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Migrant Networks and Trade: The Vietnamese Boat People as a Natural Experiment


  • Christopher PARSONS

    (University of Oxford)

  • Pierre-Louis VÉZINA

    (University of Oxford)


We provide cogent evidence for the causal pro-trade effect of migrants and in doing so establish an important link between migrant networks and long-run economic development. To this end, we exploit a unique event in human history, the exodus of the Vietnamese Boat People to the US. This episode represents an ideal natural experiment as the large immigration shock, the first wave of which comprised refugees exogenously allocated across the US, occurred over a twentyyear period during which time the US imposed a complete trade embargo on Vietnam. Following the lifting of trade restrictions in 1994, the share of US exports going to Vietnam was higher and more diversified in those US States with larger Vietnamese populations, themselves the result of larger refugee inflows 20 years earlier.

Suggested Citation

  • Christopher PARSONS & Pierre-Louis VÉZINA, 2014. "Migrant Networks and Trade: The Vietnamese Boat People as a Natural Experiment," Working Papers DP-2014-09, Economic Research Institute for ASEAN and East Asia (ERIA).
  • Handle: RePEc:era:wpaper:dp-2014-09

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    References listed on IDEAS

    1. James A. Dunlevy, 2006. "The Influence of Corruption and Language on the Protrade Effect of Immigrants: Evidence from the American States," The Review of Economics and Statistics, MIT Press, vol. 88(1), pages 182-186, February.
    2. Murat Genc & Masood Gheasi & Peter Nijkamp & Jacques Poot, 2012. "The impact of immigration on international trade: a meta-analysis," Chapters,in: Migration Impact Assessment, chapter 9, pages 301-337 Edward Elgar Publishing.
    3. Lauren Cohen & Umit G. Gurun & Christopher J. Malloy, 2012. "Resident Networks and Firm Trade," NBER Working Papers 18312, National Bureau of Economic Research, Inc.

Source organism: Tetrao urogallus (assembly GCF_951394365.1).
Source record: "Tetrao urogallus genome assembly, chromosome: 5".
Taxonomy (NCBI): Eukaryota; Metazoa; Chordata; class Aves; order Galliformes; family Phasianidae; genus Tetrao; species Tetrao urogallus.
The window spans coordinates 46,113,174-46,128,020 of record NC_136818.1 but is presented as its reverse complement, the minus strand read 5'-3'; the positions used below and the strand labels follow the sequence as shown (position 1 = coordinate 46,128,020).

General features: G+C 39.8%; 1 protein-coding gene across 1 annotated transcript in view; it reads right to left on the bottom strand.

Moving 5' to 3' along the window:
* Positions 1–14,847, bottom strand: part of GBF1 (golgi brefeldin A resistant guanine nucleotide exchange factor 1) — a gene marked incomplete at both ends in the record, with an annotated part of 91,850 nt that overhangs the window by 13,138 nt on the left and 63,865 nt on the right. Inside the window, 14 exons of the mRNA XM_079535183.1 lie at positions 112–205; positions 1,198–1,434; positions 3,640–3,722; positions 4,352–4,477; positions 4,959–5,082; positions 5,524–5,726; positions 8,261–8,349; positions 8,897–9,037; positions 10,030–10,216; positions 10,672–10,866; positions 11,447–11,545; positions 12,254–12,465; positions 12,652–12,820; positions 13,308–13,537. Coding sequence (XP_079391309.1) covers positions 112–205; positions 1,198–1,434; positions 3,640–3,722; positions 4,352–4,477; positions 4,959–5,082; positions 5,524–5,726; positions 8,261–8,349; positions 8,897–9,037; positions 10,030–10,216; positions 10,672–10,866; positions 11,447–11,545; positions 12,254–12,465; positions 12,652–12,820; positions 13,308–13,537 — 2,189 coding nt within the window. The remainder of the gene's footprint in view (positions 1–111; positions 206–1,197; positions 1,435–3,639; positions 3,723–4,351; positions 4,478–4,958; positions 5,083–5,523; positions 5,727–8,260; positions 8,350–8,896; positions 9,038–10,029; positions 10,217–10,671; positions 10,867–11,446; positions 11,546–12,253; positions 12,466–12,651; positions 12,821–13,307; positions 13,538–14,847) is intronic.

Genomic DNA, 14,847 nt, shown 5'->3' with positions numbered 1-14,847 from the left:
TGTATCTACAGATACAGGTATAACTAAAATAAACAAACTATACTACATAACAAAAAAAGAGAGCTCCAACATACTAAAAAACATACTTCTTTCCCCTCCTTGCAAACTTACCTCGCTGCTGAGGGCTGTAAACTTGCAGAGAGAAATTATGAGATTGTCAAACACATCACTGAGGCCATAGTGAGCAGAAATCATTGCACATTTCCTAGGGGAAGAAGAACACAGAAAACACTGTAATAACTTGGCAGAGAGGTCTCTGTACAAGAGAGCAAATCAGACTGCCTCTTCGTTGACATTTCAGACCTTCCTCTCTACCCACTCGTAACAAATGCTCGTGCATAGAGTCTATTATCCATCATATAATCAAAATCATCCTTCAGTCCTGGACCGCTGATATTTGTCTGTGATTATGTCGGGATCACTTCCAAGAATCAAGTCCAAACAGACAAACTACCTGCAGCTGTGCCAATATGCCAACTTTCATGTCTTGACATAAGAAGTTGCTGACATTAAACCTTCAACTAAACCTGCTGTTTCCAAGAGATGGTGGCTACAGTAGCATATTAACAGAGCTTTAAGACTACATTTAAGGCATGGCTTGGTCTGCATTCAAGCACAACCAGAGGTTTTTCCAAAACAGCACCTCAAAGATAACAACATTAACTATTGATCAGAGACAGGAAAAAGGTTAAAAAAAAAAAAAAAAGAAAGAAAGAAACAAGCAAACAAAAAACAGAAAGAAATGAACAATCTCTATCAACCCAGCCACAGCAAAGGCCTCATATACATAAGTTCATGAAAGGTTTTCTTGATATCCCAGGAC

4. Anna Piil Damm & Christian Dustmann, 2014. "Does Growing Up in a High Crime Neighborhood Affect Youth Criminal Behavior?," American Economic Review, American Economic Association, vol. 104(6), pages 1806-1832, June.
    5. Treb Allen, 2014. "Information Frictions in Trade," Econometrica, Econometric Society, vol. 82, pages 2041-2083, November.
    6. Matz Dahlberg & Karin Edmark & Heléne Lundqvist, 2012. "Ethnic Diversity and Preferences for Redistribution," Journal of Political Economy, University of Chicago Press, vol. 120(1), pages 41-76.
    7. Maurice Kugler & Hillel Rapoport, 2011. "Migration, FDI and the Margins of Trade," CID Working Papers 222, Center for International Development at Harvard University.
    8. Kugler, Maurice & Rapoport, Hillel, 2007. "International labor and capital flows: Complements or substitutes?," Economics Letters, Elsevier, vol. 94(2), pages 155-162, February.
    9. Chen, Bo & Jacks, David S., 2012. "Trade, variety, and immigration," Economics Letters, Elsevier, vol. 117(1), pages 243-246.
    10. Abadie, Alberto & Diamond, Alexis & Hainmueller, Jens, 2010. "Synthetic Control Methods for Comparative Case Studies: Estimating the Effect of California’s Tobacco Control Program," Journal of the American Statistical Association, American Statistical Association, vol. 105(490), pages 493-505.